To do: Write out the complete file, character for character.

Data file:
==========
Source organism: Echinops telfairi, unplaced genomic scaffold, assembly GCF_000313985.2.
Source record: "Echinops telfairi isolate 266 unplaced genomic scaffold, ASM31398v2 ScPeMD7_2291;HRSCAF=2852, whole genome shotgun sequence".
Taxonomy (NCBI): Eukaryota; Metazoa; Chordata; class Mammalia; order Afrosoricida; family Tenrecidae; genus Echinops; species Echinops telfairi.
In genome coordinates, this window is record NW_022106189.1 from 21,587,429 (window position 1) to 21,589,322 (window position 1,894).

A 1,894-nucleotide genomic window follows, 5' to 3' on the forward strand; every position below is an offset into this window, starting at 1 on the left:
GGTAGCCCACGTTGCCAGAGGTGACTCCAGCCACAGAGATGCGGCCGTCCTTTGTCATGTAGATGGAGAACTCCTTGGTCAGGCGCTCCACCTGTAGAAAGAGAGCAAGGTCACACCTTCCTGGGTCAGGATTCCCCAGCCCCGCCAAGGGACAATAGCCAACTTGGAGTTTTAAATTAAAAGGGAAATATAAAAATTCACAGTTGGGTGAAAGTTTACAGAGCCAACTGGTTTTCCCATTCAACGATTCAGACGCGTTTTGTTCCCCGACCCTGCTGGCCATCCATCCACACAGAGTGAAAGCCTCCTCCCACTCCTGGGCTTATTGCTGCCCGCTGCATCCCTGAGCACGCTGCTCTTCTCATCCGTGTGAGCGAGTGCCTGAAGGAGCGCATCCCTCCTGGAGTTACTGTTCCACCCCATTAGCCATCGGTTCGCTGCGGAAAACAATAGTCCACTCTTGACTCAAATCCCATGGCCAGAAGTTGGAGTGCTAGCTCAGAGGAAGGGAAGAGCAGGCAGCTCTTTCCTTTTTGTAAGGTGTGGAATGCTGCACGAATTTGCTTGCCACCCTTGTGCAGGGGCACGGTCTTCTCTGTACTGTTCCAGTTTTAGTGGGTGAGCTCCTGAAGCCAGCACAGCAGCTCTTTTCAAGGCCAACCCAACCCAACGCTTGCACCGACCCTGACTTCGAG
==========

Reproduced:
Source organism: Echinops telfairi, unplaced genomic scaffold, assembly GCF_000313985.2.
Source record: "Echinops telfairi isolate 266 unplaced genomic scaffold, ASM31398v2 ScPeMD7_2291;HRSCAF=2852, whole genome shotgun sequence".
Taxonomy (NCBI): Eukaryota; Metazoa; Chordata; class Mammalia; order Afrosoricida; family Tenrecidae; genus Echinops; species Echinops telfairi.
In genome coordinates, this window is record NW_022106189.1 from 21,587,429 (window position 1) to 21,589,322 (window position 1,894).

A 1,894-nucleotide genomic window follows, 5' to 3' on the forward strand; every position below is an offset into this window, starting at 1 on the left:
GGTAGCCCACGTTGCCAGAGGTGACTCCAGCCACAGAGATGCGGCCGTCCTTTGTCATGTAGATGGAGAACTCCTTGGTCAGGCGCTCCACCTGTAGAAAGAGAGCAAGGTCACACCTTCCTGGGTCAGGATTCCCCAGCCCCGCCAAGGGACAATAGCCAACTTGGAGTTTTAAATTAAAAGGGAAATATAAAAATTCACAGTTGGGTGAAAGTTTACAGAGCCAACTGGTTTTCCCATTCAACGATTCAGACGCGTTTTGTTCCCCGACCCTGCTGGCCATCCATCCACACAGAGTGAAAGCCTCCTCCCACTCCTGGGCTTATTGCTGCCCGCTGCATCCCTGAGCACGCTGCTCTTCTCATCCGTGTGAGCGAGTGCCTGAAGGAGCGCATCCCTCCTGGAGTTACTGTTCCACCCCATTAGCCATCGGTTCGCTGCGGAAAACAATAGTCCACTCTTGACTCAAATCCCATGGCCAGAAGTTGGAGTGCTAGCTCAGAGGAAGGGAAGAGCAGGCAGCTCTTTCCTTTTTGTAAGGTGTGGAATGCTGCACGAATTTGCTTGCCACCCTTGTGCAGGGGCACGGTCTTCTCTGTACTGTTCCAGTTTTAGTGGGTGAGCTCCTGAAGCCAGCACAGCAGCTCTTTTCAAGGCCAACCCAACCCAACGCTTGCACCGACCCTGACTTCGAG